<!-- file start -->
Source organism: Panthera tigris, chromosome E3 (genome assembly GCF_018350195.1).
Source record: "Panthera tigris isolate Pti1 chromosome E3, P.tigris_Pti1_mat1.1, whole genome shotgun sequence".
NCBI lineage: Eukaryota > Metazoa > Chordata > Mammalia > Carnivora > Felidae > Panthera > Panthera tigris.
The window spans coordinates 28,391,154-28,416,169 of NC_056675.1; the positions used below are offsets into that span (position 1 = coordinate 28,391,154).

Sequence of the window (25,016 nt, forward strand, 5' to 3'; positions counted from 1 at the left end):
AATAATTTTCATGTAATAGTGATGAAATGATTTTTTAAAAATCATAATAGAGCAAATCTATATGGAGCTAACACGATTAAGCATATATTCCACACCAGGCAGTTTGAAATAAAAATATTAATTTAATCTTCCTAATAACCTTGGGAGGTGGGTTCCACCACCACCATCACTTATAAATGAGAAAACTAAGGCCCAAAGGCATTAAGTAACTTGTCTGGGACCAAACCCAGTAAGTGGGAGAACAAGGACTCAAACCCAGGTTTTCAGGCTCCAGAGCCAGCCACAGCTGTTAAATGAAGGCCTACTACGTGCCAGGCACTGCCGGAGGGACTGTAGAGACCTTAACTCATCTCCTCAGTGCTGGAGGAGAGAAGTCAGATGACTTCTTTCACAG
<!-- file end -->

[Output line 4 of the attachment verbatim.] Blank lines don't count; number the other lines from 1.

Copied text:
The window spans coordinates 28,391,154-28,416,169 of NC_056675.1; the positions used below are offsets into that span (position 1 = coordinate 28,391,154).